WP: What were some of the influences on writing “Chaotic Fiend?”

HT: I’ve taken a lot of influence from 80’s Japanese punk bands for both lyrics and music. I made them as dirty as I could.

Hyou Kagawa: I’ve taken influence from things here and there. I don’t actually think of myself as composing music, but rather arranging the particular riffs and phrases that I’ve created over the years as the circumstances demand.

And when it comes to creating an album, the entire band works together on arranging those arrangements.

Originally, Chaotic Fiend was an 8 track album, but we thought there was something off about the whole feeling of it, so we threw together I Drink Your Blood to balance everything out. That took less than a month before we were ready to record it.

WP: How was your tour with Serbia’s Heretic Rites? How did this tour come about?

HT: The tour was totally awesome. It was actually my first time doing an extended tour, and also for touring wtih a foreign band. The guys in Heretic Rites were really great too, it got to feeling like family half-way through. It was really sad seeing them off at the end!

Bonten Records’ owner Katou was responsible for actually finding Heretic Rites and extending the invitation to them for a Japan tour. It was he and 2 others, including Mako from Magdalene Junen, that put the whole thing together, finding venues, booking bands, etc. I hope we’ll have more opportunities for other bands to come over and tour with us!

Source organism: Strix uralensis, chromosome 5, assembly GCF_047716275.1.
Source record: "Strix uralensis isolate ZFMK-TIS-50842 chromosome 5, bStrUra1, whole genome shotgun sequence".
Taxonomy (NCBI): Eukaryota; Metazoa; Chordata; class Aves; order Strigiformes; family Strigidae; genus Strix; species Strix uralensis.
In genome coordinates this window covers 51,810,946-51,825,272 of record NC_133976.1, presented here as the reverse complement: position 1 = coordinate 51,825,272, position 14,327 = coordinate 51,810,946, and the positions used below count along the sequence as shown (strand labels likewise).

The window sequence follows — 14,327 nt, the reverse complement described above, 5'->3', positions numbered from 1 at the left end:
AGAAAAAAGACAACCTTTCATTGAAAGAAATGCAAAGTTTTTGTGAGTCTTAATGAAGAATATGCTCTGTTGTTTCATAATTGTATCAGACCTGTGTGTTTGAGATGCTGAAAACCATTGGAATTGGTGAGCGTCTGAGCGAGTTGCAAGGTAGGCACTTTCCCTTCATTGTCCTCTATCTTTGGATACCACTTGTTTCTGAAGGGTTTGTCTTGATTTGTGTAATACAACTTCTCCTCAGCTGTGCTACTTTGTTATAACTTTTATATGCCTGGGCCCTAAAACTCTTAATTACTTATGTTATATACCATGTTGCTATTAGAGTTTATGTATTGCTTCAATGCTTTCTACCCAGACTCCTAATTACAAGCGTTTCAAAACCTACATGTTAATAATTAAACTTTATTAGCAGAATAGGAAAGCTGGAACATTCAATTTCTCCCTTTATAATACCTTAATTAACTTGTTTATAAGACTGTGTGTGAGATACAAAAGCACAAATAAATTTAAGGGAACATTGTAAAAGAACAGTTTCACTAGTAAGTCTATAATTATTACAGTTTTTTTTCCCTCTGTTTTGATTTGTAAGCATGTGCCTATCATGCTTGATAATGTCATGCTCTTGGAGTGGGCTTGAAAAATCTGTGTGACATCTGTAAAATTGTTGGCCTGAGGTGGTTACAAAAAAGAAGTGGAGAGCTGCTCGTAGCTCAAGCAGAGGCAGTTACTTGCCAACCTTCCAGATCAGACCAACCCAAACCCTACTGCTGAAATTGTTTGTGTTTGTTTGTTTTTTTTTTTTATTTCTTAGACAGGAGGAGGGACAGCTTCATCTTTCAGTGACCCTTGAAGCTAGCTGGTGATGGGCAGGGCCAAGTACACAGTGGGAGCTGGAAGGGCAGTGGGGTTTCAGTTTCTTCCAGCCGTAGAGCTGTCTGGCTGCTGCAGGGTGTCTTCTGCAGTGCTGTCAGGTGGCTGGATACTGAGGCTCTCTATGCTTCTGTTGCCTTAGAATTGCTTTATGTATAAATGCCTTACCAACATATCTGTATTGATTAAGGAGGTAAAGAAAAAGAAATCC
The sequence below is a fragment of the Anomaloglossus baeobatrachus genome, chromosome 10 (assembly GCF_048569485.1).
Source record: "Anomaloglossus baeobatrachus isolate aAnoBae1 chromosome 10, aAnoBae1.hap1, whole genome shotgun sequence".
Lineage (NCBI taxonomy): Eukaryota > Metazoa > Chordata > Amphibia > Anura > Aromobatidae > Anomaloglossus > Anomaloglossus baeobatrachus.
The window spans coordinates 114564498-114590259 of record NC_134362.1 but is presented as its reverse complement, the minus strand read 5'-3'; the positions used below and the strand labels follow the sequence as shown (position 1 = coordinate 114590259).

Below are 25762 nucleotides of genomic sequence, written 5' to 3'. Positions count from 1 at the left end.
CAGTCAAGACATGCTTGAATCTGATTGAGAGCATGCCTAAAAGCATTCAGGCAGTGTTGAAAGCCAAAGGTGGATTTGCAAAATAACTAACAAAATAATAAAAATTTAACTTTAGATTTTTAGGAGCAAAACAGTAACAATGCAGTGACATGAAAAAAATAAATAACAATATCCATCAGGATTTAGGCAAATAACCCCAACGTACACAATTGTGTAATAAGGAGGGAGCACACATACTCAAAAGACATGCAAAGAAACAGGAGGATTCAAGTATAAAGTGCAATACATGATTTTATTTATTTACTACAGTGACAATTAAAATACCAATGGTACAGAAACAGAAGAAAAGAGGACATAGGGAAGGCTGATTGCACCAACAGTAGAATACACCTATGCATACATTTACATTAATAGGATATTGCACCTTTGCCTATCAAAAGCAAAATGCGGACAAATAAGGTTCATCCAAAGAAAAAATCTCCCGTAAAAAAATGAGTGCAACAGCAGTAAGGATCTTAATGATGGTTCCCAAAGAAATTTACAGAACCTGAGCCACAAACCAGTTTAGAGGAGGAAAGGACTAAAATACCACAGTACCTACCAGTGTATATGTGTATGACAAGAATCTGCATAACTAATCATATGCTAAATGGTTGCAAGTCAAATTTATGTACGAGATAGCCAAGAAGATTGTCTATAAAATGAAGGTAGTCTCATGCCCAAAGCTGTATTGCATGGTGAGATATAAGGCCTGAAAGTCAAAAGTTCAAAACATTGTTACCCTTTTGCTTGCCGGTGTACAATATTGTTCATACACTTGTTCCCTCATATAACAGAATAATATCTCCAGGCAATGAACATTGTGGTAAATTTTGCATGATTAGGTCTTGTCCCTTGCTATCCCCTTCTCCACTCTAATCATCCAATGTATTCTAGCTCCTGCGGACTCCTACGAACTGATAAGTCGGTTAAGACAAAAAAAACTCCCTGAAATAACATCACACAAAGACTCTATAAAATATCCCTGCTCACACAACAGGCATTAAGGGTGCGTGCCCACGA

WP: For those overseas, can you give us some insight on Tokyo’s underground metal community? Do you see the community growing and diversifying?

HT: I think Tokyo’s scene is pretty messy, mainly just because there are so many bands and venues in a relatively small area, and with similar events on the same night all over the place. It would be great if the area could be better organized, but that’s a pretty tall order. On the other hand, there’s a really positive vibe to the whole scene, so I’m glad for that.

Hardcore, Punk, Grind, and Metal gigs are a dime a dozen, but Doom & Sludge shows are still few and far between, as are bands in the genre. I suppose that’s just how it is. But some time soon I think I’d like to do some big Doom/Sludge event, get a bunch of bands from overseas to participate too. But money’s an issue there: everything’s so expensive. If only there were a cheap, laid back venue to set something up at...!

WP: On both the “Evilfucker” and “Chaotic Fiend” albums there are audio samples from notable horror films (The Masque of the Red Death and Night of the Living Dead, for example). Would you say horror movies have shaped the sound of Sithter? What are your favorite horror films / directors?

HT: Oh yeah, Horror movies have had a huge influence on us. I’m a big Misfits fan, which got me into old Horror movies, especially vampires, psychic vampires, stuff like that. Hands down, any movie with Christopher Lee’s Dracula is excellent. George Romero’s Martin is great, too. I read a lot of vampire novels, too; really like Stephen King.

WP: Have you thought about touring America? What are your thoughts on the American doom / sludge / extreme metal music? If you could tour with one or two bands across America, who would they be?

HT: Oh yeah, man, I would love to get over to the States. I get the feeling that there’s a much bigger Doom/Sludge scene over there than there is here in Japan. Like, how rad would it be to get on an Maryland Deathfest bill with EYEHATEGOD or Sleep? I really like female-fronted Doom, so Sabbath Assembly is another band I’d at least like to see. Pittsburgh’s Dream Death, too.